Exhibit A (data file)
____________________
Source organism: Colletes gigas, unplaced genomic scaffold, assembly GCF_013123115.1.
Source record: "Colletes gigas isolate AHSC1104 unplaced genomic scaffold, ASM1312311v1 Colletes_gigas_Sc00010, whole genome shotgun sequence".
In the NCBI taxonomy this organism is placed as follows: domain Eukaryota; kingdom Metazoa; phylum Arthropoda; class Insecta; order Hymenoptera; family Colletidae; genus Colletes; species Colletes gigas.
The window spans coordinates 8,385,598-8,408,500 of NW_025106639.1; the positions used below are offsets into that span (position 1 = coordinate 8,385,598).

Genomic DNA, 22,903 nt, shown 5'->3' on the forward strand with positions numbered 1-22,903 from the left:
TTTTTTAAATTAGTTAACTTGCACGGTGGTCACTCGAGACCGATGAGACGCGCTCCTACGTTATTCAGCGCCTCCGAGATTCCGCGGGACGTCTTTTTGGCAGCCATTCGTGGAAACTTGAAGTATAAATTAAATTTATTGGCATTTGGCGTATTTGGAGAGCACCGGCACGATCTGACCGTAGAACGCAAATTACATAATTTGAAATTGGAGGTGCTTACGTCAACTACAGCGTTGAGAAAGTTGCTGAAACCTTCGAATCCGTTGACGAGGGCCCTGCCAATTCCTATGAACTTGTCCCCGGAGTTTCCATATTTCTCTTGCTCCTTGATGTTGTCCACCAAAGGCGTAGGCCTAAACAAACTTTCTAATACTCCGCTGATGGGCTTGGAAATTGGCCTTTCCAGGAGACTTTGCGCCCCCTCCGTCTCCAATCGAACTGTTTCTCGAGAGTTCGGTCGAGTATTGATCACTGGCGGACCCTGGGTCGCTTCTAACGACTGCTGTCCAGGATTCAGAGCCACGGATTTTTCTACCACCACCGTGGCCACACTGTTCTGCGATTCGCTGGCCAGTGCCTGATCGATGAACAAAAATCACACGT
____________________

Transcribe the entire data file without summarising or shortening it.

Source organism: Colletes gigas, unplaced genomic scaffold, assembly GCF_013123115.1.
Source record: "Colletes gigas isolate AHSC1104 unplaced genomic scaffold, ASM1312311v1 Colletes_gigas_Sc00010, whole genome shotgun sequence".
In the NCBI taxonomy this organism is placed as follows: domain Eukaryota; kingdom Metazoa; phylum Arthropoda; class Insecta; order Hymenoptera; family Colletidae; genus Colletes; species Colletes gigas.
The window spans coordinates 8,385,598-8,408,500 of NW_025106639.1; the positions used below are offsets into that span (position 1 = coordinate 8,385,598).

Genomic DNA, 22,903 nt, shown 5'->3' on the forward strand with positions numbered 1-22,903 from the left:
TTTTTTAAATTAGTTAACTTGCACGGTGGTCACTCGAGACCGATGAGACGCGCTCCTACGTTATTCAGCGCCTCCGAGATTCCGCGGGACGTCTTTTTGGCAGCCATTCGTGGAAACTTGAAGTATAAATTAAATTTATTGGCATTTGGCGTATTTGGAGAGCACCGGCACGATCTGACCGTAGAACGCAAATTACATAATTTGAAATTGGAGGTGCTTACGTCAACTACAGCGTTGAGAAAGTTGCTGAAACCTTCGAATCCGTTGACGAGGGCCCTGCCAATTCCTATGAACTTGTCCCCGGAGTTTCCATATTTCTCTTGCTCCTTGATGTTGTCCACCAAAGGCGTAGGCCTAAACAAACTTTCTAATACTCCGCTGATGGGCTTGGAAATTGGCCTTTCCAGGAGACTTTGCGCCCCCTCCGTCTCCAATCGAACTGTTTCTCGAGAGTTCGGTCGAGTATTGATCACTGGCGGACCCTGGGTCGCTTCTAACGACTGCTGTCCAGGATTCAGAGCCACGGATTTTTCTACCACCACCGTGGCCACACTGTTCTGCGATTCGCTGGCCAGTGCCTGATCGATGAACAAAAATCACACGT